Many of the options on our list leverage cutting-edge laser technology to ensure precision while on the job. Laser levels project a steady beam of red or green light along a horizontal or vertical axis. These devices offer the versatility and accuracy needed to function both indoors and outdoors across a range of distances. For outdoor projects, such applications include surveying; checking posts and beams when building decks, fences, or porches; and confirming land elevations. With regard to indoor applications, laser levels also serve quite useful when leveling floors, building chair rails, aligning cabinets or shelving, and checking the heights of doors and windows.
Three types of laser levels include the dot laser level, line level, and the rotary laser level. Designed for use as a reference point, the dot laser level produces one or many reference dots on a wall or work surface. The line level emits a single continuous beam of light along a wall, making it ideal for smaller indoor projects. The rotary level laser produces a single beam in a 360-degree circular fashion around an entire room. Rotary level lasers are the largest of the three types and are mounted to a surveying tripod for stability. When using a rotary level laser outdoors, an electronic laser receiver is needed, as even the brightest visible rotating beam will be lost in broad daylight. The laser receiver usually produces a short beeping sound when a worker is close to being on level, followed by a steady, solid beep when actually at level. Most laser receivers are compatible with only one colored beam (i.e. red or green), depending on the device used.
Getting On The Level
Understanding the environment and nature of your project will determine the best type of builder's level to choose. For example, while you could use an ordinary tape measure to install a chair rail in all four corners of your bedroom, a dot laser level can mitigate the process of having to make individual marks on the walls, thanks to its placement atop a tripod and ability to shine multiple reference points. This will also make the job go a lot faster and minimize the amount of manpower required to make accurate measurements.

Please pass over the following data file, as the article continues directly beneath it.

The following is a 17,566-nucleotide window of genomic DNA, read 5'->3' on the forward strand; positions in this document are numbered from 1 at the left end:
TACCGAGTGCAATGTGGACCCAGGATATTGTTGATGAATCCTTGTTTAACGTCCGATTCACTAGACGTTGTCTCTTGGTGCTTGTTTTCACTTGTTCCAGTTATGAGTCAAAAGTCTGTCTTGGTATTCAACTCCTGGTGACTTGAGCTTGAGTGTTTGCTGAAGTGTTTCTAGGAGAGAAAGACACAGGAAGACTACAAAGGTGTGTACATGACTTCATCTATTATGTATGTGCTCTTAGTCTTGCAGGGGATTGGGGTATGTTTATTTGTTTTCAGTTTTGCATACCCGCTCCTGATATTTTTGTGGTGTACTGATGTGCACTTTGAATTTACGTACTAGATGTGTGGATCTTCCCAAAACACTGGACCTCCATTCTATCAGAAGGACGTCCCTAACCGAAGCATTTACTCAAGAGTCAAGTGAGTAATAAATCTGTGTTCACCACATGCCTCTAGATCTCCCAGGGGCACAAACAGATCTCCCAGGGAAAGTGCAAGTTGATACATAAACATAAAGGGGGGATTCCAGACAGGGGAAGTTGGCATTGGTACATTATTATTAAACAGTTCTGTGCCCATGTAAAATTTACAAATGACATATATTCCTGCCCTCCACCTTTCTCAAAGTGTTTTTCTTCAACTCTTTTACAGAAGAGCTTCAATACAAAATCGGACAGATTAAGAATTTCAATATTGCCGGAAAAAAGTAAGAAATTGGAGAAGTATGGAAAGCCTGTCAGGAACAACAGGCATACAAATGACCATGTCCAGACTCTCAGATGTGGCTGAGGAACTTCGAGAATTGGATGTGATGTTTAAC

If you plan on the latter, a green laser beam will be easier to see when working in direct sunlight.
Next, consider whether you plan to use the device indoors or outdoors. If you plan on the latter, a green laser beam will be easier to see when working in direct sunlight. Outdoor leveling projects necessitate greater strength and visibility of the laser beams used along with an ability to verify a beam's path in addition to its end point. This becomes particularly important when completing construction projects on a large scale and dealing with greater distances between objects (e.g. more than 200 feet). For that reason, the visibility range of the device should be taken into account.
Consider an option that is equipped with a powerful lithium ion battery, so you can ensure extended operating time for your level.
Finally, if you want to maximize functionality, then a device capable of both manual and automatic leveling will come in handy, particularly when working at large construction sites.
A Brief History Of The Builder's Level
The concept of the leveling tool dates back to ancient Egyptian times and the construction of the pyramids. Two problems facing the Egyptians included how to level a coarse stone horizontally in order to make room for another stone on top of it, as well as plumbing the side wall of a stone to fit appropriately next to another. The solution for this type of measurement was a square-level, fashioned from wood.
Early laser levels were limited to indoor use due to the limited range and strength of their light beams.
The spirit, or bubble, level, a sealed glass tube containing alcohol and an air bubble, was invented in 1661 by French scientist Melchisédech Thévenot. This device was first used on telescopes and later on surveying instruments, but it did not become a carpenter’s tool until the mid-19th century. The circular level, in which a bubble floated under a circular glass to indicate level in all directions, was invented in 1777. However, it lacked the sensitivity of the conventional level.
The earliest patent for the first laser level appeared in the mid-1970s, followed by the line laser level in the 1980s with more compact devices developed by the 1990s. Early laser levels were limited to indoor use due to the limited range and strength of their light beams. Thanks to the addition of integrated laser receivers, today's rotary laser levels are powerful enough for indoor and outdoor use.